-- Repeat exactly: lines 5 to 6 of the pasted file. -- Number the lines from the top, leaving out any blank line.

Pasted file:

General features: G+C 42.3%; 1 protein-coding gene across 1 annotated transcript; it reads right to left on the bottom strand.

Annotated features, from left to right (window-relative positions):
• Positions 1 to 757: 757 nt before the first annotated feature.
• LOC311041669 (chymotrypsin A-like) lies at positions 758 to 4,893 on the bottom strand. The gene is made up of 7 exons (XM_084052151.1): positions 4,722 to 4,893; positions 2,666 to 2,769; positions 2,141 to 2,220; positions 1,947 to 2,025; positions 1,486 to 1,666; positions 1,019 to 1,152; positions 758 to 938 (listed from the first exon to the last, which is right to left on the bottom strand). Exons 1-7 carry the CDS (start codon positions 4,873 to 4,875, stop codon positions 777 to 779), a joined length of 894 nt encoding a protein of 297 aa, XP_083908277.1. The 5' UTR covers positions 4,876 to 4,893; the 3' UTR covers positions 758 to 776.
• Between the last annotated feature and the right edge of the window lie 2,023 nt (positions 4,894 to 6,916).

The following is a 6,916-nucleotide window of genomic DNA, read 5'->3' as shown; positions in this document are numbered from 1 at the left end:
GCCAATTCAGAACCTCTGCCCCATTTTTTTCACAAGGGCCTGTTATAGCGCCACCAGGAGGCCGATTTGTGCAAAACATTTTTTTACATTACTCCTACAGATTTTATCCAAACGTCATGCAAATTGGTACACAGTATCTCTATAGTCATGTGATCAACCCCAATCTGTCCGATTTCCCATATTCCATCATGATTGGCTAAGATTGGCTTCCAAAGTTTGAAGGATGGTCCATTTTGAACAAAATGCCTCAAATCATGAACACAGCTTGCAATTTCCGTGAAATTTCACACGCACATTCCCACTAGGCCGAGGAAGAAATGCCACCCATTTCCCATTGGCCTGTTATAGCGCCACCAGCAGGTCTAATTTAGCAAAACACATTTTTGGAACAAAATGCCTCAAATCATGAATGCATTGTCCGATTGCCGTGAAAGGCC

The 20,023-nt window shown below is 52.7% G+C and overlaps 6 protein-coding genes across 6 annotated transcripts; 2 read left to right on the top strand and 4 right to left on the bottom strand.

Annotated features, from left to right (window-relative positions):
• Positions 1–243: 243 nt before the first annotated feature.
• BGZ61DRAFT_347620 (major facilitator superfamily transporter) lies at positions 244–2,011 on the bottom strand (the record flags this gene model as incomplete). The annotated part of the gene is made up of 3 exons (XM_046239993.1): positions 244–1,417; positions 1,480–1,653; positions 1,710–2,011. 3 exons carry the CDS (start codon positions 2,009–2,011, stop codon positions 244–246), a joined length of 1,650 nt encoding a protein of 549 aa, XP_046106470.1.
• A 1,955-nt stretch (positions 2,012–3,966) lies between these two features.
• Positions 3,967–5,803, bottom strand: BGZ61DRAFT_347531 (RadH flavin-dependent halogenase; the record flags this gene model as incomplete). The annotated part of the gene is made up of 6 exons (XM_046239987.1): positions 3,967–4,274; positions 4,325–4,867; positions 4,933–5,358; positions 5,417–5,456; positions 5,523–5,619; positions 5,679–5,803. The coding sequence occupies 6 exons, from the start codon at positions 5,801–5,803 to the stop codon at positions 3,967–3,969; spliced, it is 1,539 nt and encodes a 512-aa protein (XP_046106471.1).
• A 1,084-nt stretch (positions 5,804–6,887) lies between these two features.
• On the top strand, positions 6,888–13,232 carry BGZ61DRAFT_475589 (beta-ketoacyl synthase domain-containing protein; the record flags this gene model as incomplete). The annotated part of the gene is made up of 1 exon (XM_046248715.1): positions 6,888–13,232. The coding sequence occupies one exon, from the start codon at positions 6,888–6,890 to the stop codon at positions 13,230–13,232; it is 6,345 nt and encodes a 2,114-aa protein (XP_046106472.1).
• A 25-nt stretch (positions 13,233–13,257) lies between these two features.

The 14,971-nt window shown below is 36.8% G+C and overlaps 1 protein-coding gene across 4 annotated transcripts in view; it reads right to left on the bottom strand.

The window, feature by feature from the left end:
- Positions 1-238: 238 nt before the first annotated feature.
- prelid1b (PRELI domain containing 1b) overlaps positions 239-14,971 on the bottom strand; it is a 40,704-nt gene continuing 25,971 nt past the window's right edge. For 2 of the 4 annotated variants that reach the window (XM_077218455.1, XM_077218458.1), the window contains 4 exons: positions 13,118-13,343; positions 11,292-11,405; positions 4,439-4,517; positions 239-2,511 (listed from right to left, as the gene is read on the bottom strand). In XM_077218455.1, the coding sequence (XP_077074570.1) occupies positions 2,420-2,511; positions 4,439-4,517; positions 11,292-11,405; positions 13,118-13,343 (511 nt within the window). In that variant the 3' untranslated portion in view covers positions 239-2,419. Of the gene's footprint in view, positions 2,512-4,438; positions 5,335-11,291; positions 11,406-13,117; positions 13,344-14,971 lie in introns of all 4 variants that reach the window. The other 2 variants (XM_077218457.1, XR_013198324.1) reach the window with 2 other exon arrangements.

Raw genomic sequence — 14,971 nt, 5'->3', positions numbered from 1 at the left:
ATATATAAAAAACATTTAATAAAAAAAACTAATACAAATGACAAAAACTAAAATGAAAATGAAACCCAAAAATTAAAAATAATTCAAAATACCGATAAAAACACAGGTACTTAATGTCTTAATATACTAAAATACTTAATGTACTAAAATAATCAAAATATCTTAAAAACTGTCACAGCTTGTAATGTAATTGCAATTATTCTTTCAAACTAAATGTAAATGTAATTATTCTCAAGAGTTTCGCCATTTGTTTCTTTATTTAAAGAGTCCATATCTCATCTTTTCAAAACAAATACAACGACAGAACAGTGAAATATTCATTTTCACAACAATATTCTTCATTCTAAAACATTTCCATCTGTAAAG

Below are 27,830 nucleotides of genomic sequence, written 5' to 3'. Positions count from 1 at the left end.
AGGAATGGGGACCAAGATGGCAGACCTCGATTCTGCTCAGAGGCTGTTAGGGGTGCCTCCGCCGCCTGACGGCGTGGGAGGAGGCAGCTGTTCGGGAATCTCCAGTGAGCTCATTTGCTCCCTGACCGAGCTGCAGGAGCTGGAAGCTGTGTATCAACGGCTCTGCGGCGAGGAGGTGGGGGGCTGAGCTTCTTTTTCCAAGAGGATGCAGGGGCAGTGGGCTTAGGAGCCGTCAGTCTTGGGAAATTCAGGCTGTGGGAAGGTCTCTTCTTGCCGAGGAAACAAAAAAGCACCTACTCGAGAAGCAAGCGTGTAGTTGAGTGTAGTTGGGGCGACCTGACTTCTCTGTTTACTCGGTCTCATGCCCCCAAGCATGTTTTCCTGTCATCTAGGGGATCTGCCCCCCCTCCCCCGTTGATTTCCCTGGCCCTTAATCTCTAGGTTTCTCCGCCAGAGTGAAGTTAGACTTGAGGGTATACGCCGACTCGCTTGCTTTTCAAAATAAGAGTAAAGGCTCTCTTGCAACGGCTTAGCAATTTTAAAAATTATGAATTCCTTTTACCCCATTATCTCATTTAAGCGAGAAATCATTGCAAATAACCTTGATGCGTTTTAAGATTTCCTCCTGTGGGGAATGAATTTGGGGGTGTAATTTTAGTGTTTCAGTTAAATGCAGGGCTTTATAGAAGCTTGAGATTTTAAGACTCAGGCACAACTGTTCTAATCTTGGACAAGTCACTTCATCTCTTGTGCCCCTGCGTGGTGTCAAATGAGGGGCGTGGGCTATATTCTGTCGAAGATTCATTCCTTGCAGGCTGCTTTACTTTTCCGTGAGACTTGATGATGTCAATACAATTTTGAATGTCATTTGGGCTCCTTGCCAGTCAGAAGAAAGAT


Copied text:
• Between the last annotated feature and the right edge of the window lie 2,023 nt (positions 4,894 to 6,916).

The following is a 6,916-nucleotide window of genomic DNA, read 5'->3' as shown; positions in this document are numbered from 1 at the left end: